Does revelry have a dark side? Is the release of uninhibited emotions therapeutic? Does joy and exuberance have a function in our society? Where do revelry and aggression meet each other, if anywhere?
This is the poem that emerged.
We celebrate the fallen faun
with wine and brandy and with ice
(mit eish, ja; mit eish)
and roast the seasoned flesh
on a grid above a confidential fire.
The men speak fine, forgotten memories
of fecund mielie fields,
and five hundred head of cattle in the kraal.
“Kom dans Klaradyn, kom en dans weer met my
op maat van die aandwind wat wieg oor die wei”*
And the others laugh at me and Klara;
wrestling with our dance
and some jump in to join the fray.
But Fanus has a heavy hand
that makes Malan quite maudlin;
mourning better days before, when
Karabo would not have been my date.
It’s late when fists begin to fly
and we all escape into our cars;
the men wear scars and rainbow bruises,
shameful symbols of residual hate.
©Cindy Taylor 2008
* Lyrics by CF Visser
Poetry tutor, De Waal Venter’s reading:
The poem describes a group of people having a party. It starts off with a reference from classical mythology – a “fallen faun”. But the poem immediately sets a South African scene – the faun metamorphises into a fawn, read buck or even sheep. It is a braai and the lines from the ad (mit eish, ja; mit eish) underlines the topical South African situation The theme is further strengthened by the “Kom dans Klaradyn” reference.
The men have memories of fecund mielie fields and a kraal full of cattle. This suggests that some of the men are Afrikaners whose parents and grandparents were farmers. These men represent the second or third generation that has become urbanized. Names like “Fanus” and “Malan” strengthen the impression that some of the men are Afrikaners.
The narrator in the poem seems to be a man. Firstly he dances with Klara and then his date is Karabo, possibly a black girl. This is something else the other men don’t seem to like – they mourn the “better days” when N’s date would not have been a black woman.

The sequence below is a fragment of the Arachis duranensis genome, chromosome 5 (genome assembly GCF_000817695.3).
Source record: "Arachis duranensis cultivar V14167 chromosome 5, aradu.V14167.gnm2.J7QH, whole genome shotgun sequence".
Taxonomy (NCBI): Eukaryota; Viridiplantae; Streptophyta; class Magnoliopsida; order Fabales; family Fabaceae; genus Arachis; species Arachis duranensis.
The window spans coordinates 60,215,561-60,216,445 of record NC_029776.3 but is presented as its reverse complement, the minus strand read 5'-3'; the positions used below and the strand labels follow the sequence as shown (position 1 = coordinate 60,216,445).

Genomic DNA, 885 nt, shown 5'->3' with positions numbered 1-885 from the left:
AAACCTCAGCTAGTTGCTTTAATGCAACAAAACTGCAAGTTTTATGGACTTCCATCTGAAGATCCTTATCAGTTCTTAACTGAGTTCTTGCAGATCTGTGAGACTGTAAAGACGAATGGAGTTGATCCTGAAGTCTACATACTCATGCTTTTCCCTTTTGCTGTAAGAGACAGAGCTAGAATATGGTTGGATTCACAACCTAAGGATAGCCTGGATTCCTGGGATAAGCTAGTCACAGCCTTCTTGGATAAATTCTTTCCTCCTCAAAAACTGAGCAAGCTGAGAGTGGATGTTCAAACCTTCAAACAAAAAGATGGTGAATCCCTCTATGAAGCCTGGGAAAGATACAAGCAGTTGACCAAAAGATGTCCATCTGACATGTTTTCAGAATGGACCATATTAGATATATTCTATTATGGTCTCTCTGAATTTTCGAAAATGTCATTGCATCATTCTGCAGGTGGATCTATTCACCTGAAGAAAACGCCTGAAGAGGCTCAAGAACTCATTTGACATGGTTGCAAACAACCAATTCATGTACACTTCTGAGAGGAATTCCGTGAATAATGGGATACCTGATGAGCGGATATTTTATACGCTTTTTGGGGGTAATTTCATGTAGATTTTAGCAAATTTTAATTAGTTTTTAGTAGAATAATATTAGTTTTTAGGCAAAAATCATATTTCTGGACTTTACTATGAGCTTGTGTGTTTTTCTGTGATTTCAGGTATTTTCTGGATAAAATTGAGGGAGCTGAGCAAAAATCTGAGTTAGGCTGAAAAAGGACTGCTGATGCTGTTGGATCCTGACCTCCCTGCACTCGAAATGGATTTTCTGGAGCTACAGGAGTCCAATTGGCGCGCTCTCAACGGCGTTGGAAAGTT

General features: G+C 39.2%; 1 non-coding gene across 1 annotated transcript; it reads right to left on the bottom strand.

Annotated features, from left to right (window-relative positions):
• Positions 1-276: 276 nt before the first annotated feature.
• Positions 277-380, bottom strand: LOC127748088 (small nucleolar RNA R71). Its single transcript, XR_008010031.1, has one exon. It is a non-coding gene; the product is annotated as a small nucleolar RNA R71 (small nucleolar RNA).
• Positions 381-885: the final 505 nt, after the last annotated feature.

The situation deteriorates as people become inebriated and the party breaks up in a fight after which the battered party goers leave.
This poem manages to describe a topical social situation in a few eloquent lines. It doesn’t waste time to laboriously describe the racial and social tensions in society. Instead it suggests these by giving the characters in the poem telling names – Fanus and Karabo, for instance. The use of the lines from the ad (eish) and from the song are used expertly to state the case.
The waltz “Kom dans Klaradyn” is an epitome of the cultural values of Afrikaans society of three generations ago. The lines from the ad is a brilliant juxtaposition, showing how Afrikaner culture is beginning to be integrated in a wider South African culture – the “eish”, an expression originating from the black languages, becomes the Afrikaans “ys” in the brandy.
This is a well-constructed poem that impresses with its economy of expression and the way it highlight aspects of our present society.